Last weekend I visited Lake Morton in hopes of photographing swan courtship. My friend Kim recently posted an amazing image of two “love birds” whose necks came together to form a heart on the lake. It’s a touching reminder that it’s my favorite time of the year: baby bird season! I can’t wait for the cygnets to grace the shores of the lake with their sweetness and their antics. Alas, the swans did not cooperate for me on my visit. But I did see so many other fun things to photograph that I can’t be disappointed. Nature shares with me what it wants to share, and if I could always anticipate what I’ll see, there would hardly be any fun in it!
So my morning started off with sunrise and American White Pelicans. Small groups of pelicans were clustered on the brick walls lining the lake. I quickly realized that they would fly off soon after sunrise, and that I had a few fleeting minutes to photograph them while the sun cast gorgeous orange light on the lake behind them. So I did what you’re not supposed to do: I shot into the sunrise and added lots of exposure compensation to guarantee good details in the whites of the birds. Then I took the images into Photomatix Pro and applied some HDR techniques to the background. I’m loving the resulting orange background tones of the images. I think this was the closest I’ve been to American White Pelicans. I got headshots with my 500mm and full-frame camera. What a way to start the morning!
It was a sunny, chilly morning, but it was so wonderful to be outside after being cooped up in an office for the past few months. I meandered around the lake, pausing when I came across some Ring-necked Ducks standing on rocks in the shade of a few cypress trees. I love the lighting in that area. The sun’s rays cast very dramatic light on the dark-toned water and still trees. The ducks cooperated while I made a few images. It reminded me of when I saw the Muscovy ducklings there a few years back – my first opportunity to see Father Goose in action!
The White Ibis were out in full force. They are in their springtime breeding plumage right now, with bright red beaks and legs to match. Groups of them were all over the lake shore. I lay down in the wet grass to see them at eye level. You can see why my mom calls them her “yard crew” when you watch them hunting for insects in the dirt!
A Palm Warbler flitted by and landed on a branch in front of me. I got about 2 clicks on him before he flew off again. I’m not sure what was obstructing the camera on the bottom of the frame, but it adds a nice white out-of-focus region. While I do enjoy playing with filters from time to time, this image is straight from my camera – with just a small crop added.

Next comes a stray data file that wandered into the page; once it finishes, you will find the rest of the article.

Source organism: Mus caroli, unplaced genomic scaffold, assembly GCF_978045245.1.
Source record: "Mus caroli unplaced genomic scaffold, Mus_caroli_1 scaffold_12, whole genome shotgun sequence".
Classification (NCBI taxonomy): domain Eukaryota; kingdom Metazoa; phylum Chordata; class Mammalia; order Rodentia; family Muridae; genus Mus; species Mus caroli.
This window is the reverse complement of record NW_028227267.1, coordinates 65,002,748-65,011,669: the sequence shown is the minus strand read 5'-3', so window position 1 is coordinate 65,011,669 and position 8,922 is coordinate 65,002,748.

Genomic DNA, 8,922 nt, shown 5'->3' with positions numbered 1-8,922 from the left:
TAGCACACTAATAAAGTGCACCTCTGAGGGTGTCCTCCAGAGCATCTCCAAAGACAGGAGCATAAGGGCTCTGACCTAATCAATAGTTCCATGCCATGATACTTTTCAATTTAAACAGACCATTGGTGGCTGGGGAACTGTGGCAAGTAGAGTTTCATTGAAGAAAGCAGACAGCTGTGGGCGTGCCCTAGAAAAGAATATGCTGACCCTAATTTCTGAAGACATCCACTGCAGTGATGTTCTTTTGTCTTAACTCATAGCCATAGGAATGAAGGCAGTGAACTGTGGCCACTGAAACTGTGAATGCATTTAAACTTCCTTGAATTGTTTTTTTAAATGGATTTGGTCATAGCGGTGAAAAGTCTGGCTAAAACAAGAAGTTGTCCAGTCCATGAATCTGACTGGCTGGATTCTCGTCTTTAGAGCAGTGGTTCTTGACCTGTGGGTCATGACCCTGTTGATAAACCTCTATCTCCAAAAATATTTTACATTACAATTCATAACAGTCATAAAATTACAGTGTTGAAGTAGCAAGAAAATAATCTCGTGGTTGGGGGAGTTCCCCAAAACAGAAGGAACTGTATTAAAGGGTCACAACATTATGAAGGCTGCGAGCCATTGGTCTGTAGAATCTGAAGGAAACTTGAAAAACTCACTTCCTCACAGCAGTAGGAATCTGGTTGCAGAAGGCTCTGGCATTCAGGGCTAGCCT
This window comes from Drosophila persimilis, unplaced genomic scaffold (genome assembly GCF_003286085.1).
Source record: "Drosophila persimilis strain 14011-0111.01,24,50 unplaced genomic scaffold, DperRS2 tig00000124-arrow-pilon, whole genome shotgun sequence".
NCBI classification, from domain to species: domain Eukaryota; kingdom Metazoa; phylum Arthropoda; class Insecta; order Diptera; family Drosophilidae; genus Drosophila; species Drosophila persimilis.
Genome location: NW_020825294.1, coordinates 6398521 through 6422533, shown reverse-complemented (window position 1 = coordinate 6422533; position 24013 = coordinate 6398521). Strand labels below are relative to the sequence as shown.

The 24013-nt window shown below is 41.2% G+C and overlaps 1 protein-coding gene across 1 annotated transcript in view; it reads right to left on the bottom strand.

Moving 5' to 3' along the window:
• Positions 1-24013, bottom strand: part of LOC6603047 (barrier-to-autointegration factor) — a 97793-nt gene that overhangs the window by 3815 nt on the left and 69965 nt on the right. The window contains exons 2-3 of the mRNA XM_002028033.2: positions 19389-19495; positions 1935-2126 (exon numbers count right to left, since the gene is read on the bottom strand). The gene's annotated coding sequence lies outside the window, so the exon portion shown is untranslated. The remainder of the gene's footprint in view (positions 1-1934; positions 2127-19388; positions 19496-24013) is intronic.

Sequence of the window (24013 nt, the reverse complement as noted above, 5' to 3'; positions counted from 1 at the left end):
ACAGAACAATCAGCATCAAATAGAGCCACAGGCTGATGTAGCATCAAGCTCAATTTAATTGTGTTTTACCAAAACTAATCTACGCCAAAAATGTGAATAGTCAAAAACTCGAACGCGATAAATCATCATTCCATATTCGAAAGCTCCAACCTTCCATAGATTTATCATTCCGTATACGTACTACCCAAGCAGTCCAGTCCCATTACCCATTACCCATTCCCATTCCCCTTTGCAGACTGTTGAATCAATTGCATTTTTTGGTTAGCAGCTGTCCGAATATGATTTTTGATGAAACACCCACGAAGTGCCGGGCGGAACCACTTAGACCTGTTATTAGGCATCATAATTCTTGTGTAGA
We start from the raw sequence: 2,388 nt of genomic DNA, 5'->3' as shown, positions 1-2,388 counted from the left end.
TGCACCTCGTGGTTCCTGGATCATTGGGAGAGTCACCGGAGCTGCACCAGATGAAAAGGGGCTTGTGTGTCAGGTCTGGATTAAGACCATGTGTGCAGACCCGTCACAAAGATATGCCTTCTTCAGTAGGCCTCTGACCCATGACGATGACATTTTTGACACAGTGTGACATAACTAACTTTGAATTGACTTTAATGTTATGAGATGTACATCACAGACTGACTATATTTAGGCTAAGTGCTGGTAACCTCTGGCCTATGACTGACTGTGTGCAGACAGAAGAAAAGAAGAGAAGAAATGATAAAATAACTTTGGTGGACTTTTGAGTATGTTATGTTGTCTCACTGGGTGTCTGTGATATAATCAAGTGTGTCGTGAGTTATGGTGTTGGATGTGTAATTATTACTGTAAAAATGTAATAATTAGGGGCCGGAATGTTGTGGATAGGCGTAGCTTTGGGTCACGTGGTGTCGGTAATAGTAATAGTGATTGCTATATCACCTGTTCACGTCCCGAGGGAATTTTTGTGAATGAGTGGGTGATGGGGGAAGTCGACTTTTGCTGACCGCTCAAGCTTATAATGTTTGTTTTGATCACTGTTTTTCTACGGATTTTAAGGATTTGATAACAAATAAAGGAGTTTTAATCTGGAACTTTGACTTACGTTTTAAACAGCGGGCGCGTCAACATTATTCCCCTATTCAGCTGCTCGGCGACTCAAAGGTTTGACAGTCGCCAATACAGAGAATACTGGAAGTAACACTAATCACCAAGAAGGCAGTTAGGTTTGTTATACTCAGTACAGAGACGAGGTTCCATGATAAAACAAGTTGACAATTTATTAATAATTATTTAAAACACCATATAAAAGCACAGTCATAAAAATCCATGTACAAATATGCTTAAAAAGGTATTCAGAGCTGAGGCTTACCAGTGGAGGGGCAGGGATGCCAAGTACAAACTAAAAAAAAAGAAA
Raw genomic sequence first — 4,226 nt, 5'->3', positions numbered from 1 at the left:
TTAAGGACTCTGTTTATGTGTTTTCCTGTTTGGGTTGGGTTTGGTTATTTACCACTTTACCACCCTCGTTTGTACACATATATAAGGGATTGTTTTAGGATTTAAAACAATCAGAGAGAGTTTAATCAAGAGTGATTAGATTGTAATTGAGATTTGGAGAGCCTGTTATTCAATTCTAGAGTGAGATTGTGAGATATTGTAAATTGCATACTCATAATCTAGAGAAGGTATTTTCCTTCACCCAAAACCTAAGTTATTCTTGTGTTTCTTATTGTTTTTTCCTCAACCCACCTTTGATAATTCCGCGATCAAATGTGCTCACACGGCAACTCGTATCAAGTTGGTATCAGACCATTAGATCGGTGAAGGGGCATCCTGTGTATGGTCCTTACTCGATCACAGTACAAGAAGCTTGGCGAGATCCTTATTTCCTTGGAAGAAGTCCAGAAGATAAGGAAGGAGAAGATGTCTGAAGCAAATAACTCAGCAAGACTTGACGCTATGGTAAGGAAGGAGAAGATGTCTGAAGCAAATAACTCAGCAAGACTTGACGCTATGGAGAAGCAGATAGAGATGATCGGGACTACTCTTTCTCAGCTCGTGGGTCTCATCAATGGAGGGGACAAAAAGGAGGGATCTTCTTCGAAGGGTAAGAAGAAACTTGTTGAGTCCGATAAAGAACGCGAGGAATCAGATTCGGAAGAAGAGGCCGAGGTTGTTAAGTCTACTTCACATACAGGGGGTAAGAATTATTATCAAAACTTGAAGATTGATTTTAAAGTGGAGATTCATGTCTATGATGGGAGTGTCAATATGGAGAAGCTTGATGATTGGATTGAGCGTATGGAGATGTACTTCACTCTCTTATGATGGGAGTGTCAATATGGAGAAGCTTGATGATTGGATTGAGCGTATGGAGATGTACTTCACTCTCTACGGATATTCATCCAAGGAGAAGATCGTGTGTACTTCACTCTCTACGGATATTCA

I passed last year’s juvenile swans, who still stick together and make little cooing sounds like they did on the day they were born. The juvies are still distinguishable from other swans due to their lighter-colored beaks, which haven’t yet gotten to be bright orange. This one had some moss stuck in his mouth. He tossed his head around repeatedly trying to free it. Poor guy, I felt badly watching him fight it! He eventually worked it free and I found that I had some fun action shots…
I almost walked right past this Ruddy Duck, who was sunning himself on a rock on the lake shore. Ruddy Ducks are winter migrant visitors in Florida. They will soon be heading back up north to breed. This male has a bright blue beak, which makes him easy to identify, even when he’s far away in the middle of the lake. He patiently posed for me as I snapped pictures of him. What a nice bird.
I was getting ready to leave when the lake shared one last surprise with me: the Black-necked Swans are building a nest! I’ve seen Mute Swan cygnets and Black Swan cygnets born at Lake Morton, but this will be the first time that the city’s imported Black-necked Swans breed. They sat quietly at their nest site, moving grass with their beaks to form their nest. I was hand-holding the Beast that morning, so I hesitated to do a video because I knew I couldn’t hold the camera still. But iMovie’s stabilization feature works pretty well, so here’s a little clip of the nesting swans, with many hopes for cute babies in their future!